Strange!! HP Pavillion G6 2000, first BIOS crash, then motherboard dead ??

Discussion in 'HP' started by serious_electron, Sep 1, 2018.

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  1. serious_electron

    serious_electron Newbie

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    Hello Everyone!

    To start with, I am basically a noob when it comes to component level repairs. I identify myself at a stage where I am able to recognize some SMD components by shape, size and color. I know the very basics of testing the voltage by hooking the multi-meter probes and that's it.

    Keeping that in mind, I will try to explain my situation in best possible way --

    I own a 5 year old HP Pavillion G6 2288CA, a laptop known for its overheating.
    I have used the machine lots in the past and sometimes left it on for days continuously.

    After 2-3 yrs, I started getting message whenever I boot, the the Motherboard fan has malfunctioned and the computer will shut down to prevent damage. I have regularly serviced my laptop and cleaned my fan and managed to get the fan going. However, whenever I go to places/countries that are warm/hot, and keep laptop with its bottom touching the bed, or my lap.. then the laptop shuts down. And upon booting up, it gives the error that the system shut down due to overheating and to prevent the damage etc.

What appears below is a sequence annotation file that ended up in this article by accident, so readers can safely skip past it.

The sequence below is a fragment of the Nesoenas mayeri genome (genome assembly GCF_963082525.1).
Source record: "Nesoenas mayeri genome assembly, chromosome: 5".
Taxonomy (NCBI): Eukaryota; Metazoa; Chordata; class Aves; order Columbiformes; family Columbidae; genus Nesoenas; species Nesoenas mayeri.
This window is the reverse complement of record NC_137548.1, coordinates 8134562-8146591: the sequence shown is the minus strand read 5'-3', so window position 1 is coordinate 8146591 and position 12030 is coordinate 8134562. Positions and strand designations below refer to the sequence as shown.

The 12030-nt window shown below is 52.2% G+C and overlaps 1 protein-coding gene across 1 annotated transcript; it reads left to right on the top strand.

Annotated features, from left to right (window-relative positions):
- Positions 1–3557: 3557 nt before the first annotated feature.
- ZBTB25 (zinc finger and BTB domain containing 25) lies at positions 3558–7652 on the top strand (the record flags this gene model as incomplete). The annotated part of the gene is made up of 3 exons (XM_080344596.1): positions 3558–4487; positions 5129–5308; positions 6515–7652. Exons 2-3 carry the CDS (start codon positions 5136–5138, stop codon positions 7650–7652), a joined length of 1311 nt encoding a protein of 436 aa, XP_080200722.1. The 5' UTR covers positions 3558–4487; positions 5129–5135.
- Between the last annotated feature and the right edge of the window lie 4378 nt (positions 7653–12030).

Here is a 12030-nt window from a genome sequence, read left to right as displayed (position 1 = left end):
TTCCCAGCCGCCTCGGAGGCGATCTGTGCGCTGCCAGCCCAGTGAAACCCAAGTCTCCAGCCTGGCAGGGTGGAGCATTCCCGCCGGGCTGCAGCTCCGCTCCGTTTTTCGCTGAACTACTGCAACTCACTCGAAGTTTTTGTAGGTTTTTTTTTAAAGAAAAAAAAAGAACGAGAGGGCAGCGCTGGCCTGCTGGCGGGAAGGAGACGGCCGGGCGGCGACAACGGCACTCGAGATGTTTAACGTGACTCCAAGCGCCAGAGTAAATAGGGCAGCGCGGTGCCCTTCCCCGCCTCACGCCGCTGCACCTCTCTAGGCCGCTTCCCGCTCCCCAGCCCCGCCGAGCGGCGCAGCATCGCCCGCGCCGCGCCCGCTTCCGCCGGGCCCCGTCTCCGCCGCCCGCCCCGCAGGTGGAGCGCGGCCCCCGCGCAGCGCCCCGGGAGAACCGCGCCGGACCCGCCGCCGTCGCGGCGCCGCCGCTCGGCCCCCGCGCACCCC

Now recently, from last couple of years, all my laptops have been compromised (hacked) and have had many virus attacks. The hackers even fiddled with the startup settings.

    But things took much serious turn when after shutting down the laptop when I restarted, I was shocked to see RESTORING BIOS screen. And most of the times, the restoration failed. And then when the laptop once again starts, the screen is dead blank (no signs of life) but only the caps lock LED blinks.

    After doing some research on restoring BIOS etc, I managed to get inside the system by removing hard disk, and pressing windows+B key on startup to enter BIOS restoration. However it was a long struggle.

    But then, one day once again by system shut down (as there was no battery and the charger cable came out). And upon starting, the same.. I was taken to Restoring BIOS screen and after that got the message "BIOS RESTORATION FAILED". I then tried to again remove the hard disk and follow the same process, after re-booting, I was taken to BIOS RESTORATION page and it said "Initializing ... " I waited for 5 minutes and kept the laptop on the chair and went out.

    When I came back after 5-10 minutes, I saw the system was shut down. When I pressed the power button, I WAS SHOCKED TO SEE THAT THAT LAPTOP WAS COMPLETELY DEAD. NO SIGNS OF ANY LIFE WHATSOEVER. NOT EVEN CHARGER LED.

    And I could notice that the laptop base of very warm.